July 24, 2009

Sailing in Uncharted Waters

Sometimes I feel a bit like Max from Where The Wild Things Are. If you are a purist you may not be as appreciative of the trailer as I am, but for the purposes of this post it is excellent. It does a good job of helping to graphically illustrate some of my thoughts and feelings.

There is a feeling that sometimes comes upon me. It is a sense of being chased. I can't quite make out who or what it is, but I know that if I turn around and wait for it there is a good chance that it just might be there. I have mixed emotions about it. Sometimes it is a sense of dread and foreboding and I want to take off running.

Not unlike the way you see Max running through the woods, so I can see myself. I can smell the forest and hear the crunch of leaves and twigs beneath my feet. There are moments where I think that if I start running like that I won't ever tire and I won't ever stop. The sun will rise and the sun will set and Jack will still be running. Sunlight, moonlight or twilight- it just won't matter because I'll keep going.

But then again that feeling of dread and uncertainty makes me angry. It frustrates me and for lack of a better description, I find myself preparing for battle. I don't seek out confrontation, nor do I hide from it. And the idea of picking the time and place for battle suits me. That graphic imagination pictures me locating a place to take a stand and then doing all that it takes to hold my position for as long as I can.

It is easy to envision. I can hear the birds chirping and the sounds of animals moving through the woods. Suddenly it is silent and the air becomes still. At that moment I brace myself for the roar of the creatures that will come pouring out from the trees. The sound of birds singing will be replaced with the cacophony of swords crashing into each other and the grunting of those who swing them.

See what it is like to live with a graphic imagination.

And then again I can picture myself sailing through uncharted waters. Some days the sea will be calm and I'll gaze in wonder at a moonlit sky populated by more stars than you imagine. Other times all my skill will be devoted to surviving the raging storm. Waves will come crashing down upon me and it will be all I can do to keep from capsizing or being swept over board.

I suppose that it is fair to say that I do feel a bit like I am sailing through uncharted waters. There are things going on that are unsettling and it is harder to try to maintain balance and perspective. That is not to suggest that the challenges that I face are unique, unusual or particularly different from others.

They are not and I have never tried to paint them as being otherwise. But as I have said many times it is always easier to fix someone another person's problems. Since they belong to me they are my responsibility and consequently a bit trickier.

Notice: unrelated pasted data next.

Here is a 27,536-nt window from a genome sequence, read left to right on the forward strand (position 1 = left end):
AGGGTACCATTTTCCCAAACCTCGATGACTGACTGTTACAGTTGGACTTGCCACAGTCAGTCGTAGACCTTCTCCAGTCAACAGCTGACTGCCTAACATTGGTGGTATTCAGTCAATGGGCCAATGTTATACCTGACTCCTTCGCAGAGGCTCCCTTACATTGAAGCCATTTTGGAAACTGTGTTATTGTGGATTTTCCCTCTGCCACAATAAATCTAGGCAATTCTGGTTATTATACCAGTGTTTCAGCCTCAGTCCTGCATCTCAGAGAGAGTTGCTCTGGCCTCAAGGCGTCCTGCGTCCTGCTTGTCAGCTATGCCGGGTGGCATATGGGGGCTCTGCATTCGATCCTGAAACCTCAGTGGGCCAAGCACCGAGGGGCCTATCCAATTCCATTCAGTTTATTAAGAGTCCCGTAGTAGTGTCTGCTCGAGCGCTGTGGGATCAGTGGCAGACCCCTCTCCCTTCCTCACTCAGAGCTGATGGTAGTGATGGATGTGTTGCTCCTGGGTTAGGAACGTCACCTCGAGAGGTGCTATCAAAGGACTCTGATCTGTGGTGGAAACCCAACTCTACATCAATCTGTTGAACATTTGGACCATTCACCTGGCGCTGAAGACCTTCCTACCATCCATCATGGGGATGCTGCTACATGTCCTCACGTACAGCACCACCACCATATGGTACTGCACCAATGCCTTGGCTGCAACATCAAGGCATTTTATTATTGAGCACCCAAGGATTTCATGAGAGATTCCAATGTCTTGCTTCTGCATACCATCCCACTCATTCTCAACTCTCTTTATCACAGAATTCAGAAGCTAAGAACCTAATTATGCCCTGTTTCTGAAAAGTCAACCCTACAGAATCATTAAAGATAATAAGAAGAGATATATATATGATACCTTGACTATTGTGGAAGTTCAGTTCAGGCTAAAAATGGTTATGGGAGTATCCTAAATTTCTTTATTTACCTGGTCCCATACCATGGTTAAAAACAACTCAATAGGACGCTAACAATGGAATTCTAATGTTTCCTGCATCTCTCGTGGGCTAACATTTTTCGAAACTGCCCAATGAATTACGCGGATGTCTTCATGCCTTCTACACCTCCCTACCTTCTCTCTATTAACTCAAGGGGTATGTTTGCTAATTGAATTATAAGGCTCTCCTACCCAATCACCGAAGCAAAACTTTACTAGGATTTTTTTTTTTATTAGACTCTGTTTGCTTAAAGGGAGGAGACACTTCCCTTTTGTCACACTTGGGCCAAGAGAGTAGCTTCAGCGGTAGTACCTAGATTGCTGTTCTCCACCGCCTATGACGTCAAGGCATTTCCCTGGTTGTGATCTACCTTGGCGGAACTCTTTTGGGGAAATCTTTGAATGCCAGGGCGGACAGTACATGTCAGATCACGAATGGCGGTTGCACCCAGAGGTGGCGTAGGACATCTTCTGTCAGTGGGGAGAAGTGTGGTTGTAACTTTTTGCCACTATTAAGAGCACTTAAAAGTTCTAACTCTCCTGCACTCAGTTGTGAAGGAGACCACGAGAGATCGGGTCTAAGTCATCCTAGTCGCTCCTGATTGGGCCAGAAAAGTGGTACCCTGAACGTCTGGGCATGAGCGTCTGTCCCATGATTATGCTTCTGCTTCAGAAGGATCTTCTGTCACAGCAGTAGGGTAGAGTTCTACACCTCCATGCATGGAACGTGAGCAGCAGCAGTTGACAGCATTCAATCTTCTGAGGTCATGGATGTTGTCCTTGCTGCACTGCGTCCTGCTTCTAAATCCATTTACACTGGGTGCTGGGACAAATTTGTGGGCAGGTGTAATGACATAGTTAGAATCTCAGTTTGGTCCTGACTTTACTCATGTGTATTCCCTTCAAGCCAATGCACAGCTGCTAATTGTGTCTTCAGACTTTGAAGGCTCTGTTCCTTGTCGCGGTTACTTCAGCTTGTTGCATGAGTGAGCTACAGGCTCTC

So here I sit peering through the fog and haze trying to determine what the best path ahead is. Someone told me that we missed our window of opportunity and I have to ask myself is that really true or is there another path that we have missed. It reminds me a bit of chess and Algebra.

Many years ago I used to play chess several times a week with a friend. Oftentimes he would lose because he would forget that not every chess piece was limited to moving front and back, or side to side. Some of them could move diagonally. In essence it meant that you always had to pay attention the full board because if you allowed yourself to ignore a section you could quickly find yourself in trouble.

The relationship to Algebra comes to mind because of an experience I had in high school. I didn't always understand how the teacher taught us to solve certain equations. But I was often able to come up with an alternative that provided the correct answer. That didn't always serve me well because my teacher liked to tell me that there were scenarios in which my solution wouldn't work but that his always would because it was more universal in nature.

I always suspected that he just didn't like my figuring out how to do it without him. I'd ask him but he apparently died at a relatively young age of heart disease.

Anyway, the real point here is this. I don't give up on things easily. I think that there are many different paths that can be taken to meet our objectives and that sometimes it just takes a bit of doing to see how to reach that place. Sometimes you don't recognize the importance of it until your air has been removed and you find yourself choking. I am not choking, but I am gasping a bit.

So now to quote my son all I need to do is figure out a solution and save the day. I kind of like that term, save the day. And given a little bit of time I think that I just might figure out how to make it happen. Life is like that chess board. I don't have to attack everything head on, sometimes coming from an angle is really all it takes.

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